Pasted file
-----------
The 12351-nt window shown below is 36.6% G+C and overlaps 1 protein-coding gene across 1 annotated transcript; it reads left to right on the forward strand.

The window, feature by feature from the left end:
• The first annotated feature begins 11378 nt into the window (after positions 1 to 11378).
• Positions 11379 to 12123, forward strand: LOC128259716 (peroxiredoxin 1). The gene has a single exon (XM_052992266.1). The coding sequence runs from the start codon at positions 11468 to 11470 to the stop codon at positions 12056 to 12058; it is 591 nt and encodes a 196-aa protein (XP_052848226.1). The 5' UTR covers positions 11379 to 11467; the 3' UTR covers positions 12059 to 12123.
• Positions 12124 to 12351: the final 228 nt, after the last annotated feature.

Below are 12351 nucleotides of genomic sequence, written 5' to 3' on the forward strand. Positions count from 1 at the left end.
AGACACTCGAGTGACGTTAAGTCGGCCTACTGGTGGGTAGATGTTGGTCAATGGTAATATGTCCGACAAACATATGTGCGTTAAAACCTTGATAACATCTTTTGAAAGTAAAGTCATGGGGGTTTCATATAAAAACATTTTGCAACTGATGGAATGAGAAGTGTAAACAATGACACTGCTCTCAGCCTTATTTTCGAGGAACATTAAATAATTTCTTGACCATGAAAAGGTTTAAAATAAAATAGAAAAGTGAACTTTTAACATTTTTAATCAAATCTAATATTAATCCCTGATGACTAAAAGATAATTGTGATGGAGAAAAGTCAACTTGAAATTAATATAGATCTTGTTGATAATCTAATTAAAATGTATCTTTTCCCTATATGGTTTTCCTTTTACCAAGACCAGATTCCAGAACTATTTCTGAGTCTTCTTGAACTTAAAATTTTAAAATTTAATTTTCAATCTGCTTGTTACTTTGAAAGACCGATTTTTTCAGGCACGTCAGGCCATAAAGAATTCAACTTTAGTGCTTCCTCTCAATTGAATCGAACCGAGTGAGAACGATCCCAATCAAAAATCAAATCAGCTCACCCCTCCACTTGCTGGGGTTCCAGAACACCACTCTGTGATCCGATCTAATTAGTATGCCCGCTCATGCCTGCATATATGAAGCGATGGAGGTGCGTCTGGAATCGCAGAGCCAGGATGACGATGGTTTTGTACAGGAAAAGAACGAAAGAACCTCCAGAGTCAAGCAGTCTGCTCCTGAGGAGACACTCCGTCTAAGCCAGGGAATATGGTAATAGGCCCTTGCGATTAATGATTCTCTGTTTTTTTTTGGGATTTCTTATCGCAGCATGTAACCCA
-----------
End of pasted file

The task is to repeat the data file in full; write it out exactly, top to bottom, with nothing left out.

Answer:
The 12351-nt window shown below is 36.6% G+C and overlaps 1 protein-coding gene across 1 annotated transcript; it reads left to right on the forward strand.

The window, feature by feature from the left end:
• The first annotated feature begins 11378 nt into the window (after positions 1 to 11378).
• Positions 11379 to 12123, forward strand: LOC128259716 (peroxiredoxin 1). The gene has a single exon (XM_052992266.1). The coding sequence runs from the start codon at positions 11468 to 11470 to the stop codon at positions 12056 to 12058; it is 591 nt and encodes a 196-aa protein (XP_052848226.1). The 5' UTR covers positions 11379 to 11467; the 3' UTR covers positions 12059 to 12123.
• Positions 12124 to 12351: the final 228 nt, after the last annotated feature.

Below are 12351 nucleotides of genomic sequence, written 5' to 3' on the forward strand. Positions count from 1 at the left end.
AGACACTCGAGTGACGTTAAGTCGGCCTACTGGTGGGTAGATGTTGGTCAATGGTAATATGTCCGACAAACATATGTGCGTTAAAACCTTGATAACATCTTTTGAAAGTAAAGTCATGGGGGTTTCATATAAAAACATTTTGCAACTGATGGAATGAGAAGTGTAAACAATGACACTGCTCTCAGCCTTATTTTCGAGGAACATTAAATAATTTCTTGACCATGAAAAGGTTTAAAATAAAATAGAAAAGTGAACTTTTAACATTTTTAATCAAATCTAATATTAATCCCTGATGACTAAAAGATAATTGTGATGGAGAAAAGTCAACTTGAAATTAATATAGATCTTGTTGATAATCTAATTAAAATGTATCTTTTCCCTATATGGTTTTCCTTTTACCAAGACCAGATTCCAGAACTATTTCTGAGTCTTCTTGAACTTAAAATTTTAAAATTTAATTTTCAATCTGCTTGTTACTTTGAAAGACCGATTTTTTCAGGCACGTCAGGCCATAAAGAATTCAACTTTAGTGCTTCCTCTCAATTGAATCGAACCGAGTGAGAACGATCCCAATCAAAAATCAAATCAGCTCACCCCTCCACTTGCTGGGGTTCCAGAACACCACTCTGTGATCCGATCTAATTAGTATGCCCGCTCATGCCTGCATATATGAAGCGATGGAGGTGCGTCTGGAATCGCAGAGCCAGGATGACGATGGTTTTGTACAGGAAAAGAACGAAAGAACCTCCAGAGTCAAGCAGTCTGCTCCTGAGGAGACACTCCGTCTAAGCCAGGGAATATGGTAATAGGCCCTTGCGATTAATGATTCTCTGTTTTTTTTTGGGATTTCTTATCGCAGCATGTAACCCA